The OLAC work was developed through the efforts of the Ohio Department of Education and BASA. BASA is honored that the Department chose to have BASA co-lead the development of OLAC. However, just as the OLAC process engages all levels of individuals within the school system, the development of the OLAC work also engaged representatives of all areas within the educational community. Individuals from all of the following groups contributed to the final product:
- Ohio Education Association
- Ohio Federation of Teachers
- Ohio School Boards Association
- Ohio Association of Elementary School Administrators
- Ohio Association of Secondary School Administrators
- Ohio Association of School Business Officials
- Ohio Educational Service Center Association
- Ohio Council of Professors of Educational Administration
- Practicing Superintendents, Central Office Personnel, Principals, and Teachers from Ohio School Districts
OLAC's work began by using the work of Richard Elmore as a foundation, establishing that the purpose of leadership is the improvement of instructional practice and performance, regardless of role. That theme was maintained throughout the development of the OLAC work and districts that have utilized the work have found that they have established continuity across their district, the buildings within their district, and the classrooms within each building that never before had been achieved, and that student achievement had indeed become the primary focus of the entire school system.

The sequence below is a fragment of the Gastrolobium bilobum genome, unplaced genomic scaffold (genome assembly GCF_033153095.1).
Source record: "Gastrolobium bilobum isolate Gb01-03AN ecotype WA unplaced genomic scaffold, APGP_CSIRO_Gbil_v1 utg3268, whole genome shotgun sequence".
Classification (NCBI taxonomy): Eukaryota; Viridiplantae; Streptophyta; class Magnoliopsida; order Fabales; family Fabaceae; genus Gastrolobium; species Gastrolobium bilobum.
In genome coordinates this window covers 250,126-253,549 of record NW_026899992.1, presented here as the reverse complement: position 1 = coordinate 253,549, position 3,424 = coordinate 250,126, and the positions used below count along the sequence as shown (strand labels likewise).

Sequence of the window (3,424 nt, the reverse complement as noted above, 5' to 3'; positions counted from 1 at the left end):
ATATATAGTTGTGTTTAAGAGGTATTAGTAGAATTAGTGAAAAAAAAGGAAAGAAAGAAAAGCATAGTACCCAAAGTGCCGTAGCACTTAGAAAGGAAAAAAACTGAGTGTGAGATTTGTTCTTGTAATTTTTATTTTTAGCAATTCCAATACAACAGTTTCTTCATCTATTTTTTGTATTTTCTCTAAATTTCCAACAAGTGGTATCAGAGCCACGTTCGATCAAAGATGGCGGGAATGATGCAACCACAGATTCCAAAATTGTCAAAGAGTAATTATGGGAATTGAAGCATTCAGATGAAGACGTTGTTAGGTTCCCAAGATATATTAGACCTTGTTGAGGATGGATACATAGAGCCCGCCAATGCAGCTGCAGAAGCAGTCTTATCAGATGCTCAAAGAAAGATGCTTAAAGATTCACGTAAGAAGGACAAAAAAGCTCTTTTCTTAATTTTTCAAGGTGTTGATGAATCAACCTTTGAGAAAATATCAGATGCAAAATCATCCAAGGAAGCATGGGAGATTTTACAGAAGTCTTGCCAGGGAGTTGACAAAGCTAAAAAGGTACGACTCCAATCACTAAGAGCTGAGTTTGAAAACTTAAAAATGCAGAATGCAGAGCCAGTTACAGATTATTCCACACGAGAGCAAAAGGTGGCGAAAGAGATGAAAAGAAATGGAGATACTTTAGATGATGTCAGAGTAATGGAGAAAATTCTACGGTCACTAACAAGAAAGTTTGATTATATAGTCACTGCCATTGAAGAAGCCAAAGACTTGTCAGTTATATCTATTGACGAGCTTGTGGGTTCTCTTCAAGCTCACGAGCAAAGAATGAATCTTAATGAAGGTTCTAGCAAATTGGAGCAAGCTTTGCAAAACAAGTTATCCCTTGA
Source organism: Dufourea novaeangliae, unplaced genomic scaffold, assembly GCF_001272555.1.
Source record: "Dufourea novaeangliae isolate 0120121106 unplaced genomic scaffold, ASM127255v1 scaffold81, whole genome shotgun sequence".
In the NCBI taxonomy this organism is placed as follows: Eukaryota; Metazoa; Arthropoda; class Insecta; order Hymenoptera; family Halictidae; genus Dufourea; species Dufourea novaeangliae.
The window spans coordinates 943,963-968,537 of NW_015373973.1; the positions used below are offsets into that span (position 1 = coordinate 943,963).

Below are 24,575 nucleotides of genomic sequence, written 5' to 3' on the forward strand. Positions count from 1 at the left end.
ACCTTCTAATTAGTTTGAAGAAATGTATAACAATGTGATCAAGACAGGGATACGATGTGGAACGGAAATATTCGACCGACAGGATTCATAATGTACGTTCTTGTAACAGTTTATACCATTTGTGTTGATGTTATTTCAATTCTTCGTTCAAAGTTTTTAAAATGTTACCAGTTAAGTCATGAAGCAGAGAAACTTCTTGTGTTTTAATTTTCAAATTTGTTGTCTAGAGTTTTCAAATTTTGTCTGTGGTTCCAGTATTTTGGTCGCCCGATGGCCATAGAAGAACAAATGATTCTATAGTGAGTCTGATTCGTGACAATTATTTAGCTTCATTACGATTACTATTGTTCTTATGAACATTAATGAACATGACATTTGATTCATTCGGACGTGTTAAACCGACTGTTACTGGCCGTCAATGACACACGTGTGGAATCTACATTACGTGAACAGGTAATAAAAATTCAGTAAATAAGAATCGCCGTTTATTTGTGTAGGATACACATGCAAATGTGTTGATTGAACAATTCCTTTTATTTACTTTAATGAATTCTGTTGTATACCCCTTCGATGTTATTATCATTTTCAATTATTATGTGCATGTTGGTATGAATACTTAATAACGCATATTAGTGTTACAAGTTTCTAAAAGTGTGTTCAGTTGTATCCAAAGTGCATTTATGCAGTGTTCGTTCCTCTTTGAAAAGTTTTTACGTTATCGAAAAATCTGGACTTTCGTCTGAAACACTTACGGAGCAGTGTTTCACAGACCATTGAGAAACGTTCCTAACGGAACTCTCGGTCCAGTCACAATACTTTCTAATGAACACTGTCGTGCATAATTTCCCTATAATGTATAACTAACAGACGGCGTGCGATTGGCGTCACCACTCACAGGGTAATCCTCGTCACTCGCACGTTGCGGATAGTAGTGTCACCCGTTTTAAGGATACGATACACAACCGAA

Ohio's Leadership Development Framework outlines the essential practices for:
- District Leadership Teams (DLTs)
- Building Leadership Teams (BLTs)
It describes the value you believe each leadership team has. It clarifies leadership roles and responsibilities at the district and school levels. And, it validates the leadership team structures needed to:
- Break down programmatic silos and encourage open conversations around a district's critical needs;
- Create focus around a limited number of meaningful goals and strategies;
- Allow implementation of those goals and strategies systematically across all levels of the school system;
- Monitor the degree of implementation for improvement (versus compliance);
- Monitor effects of change on adult practice and student performance; and
- Help adults hold each other accountable for following through on commitments to each other and to students.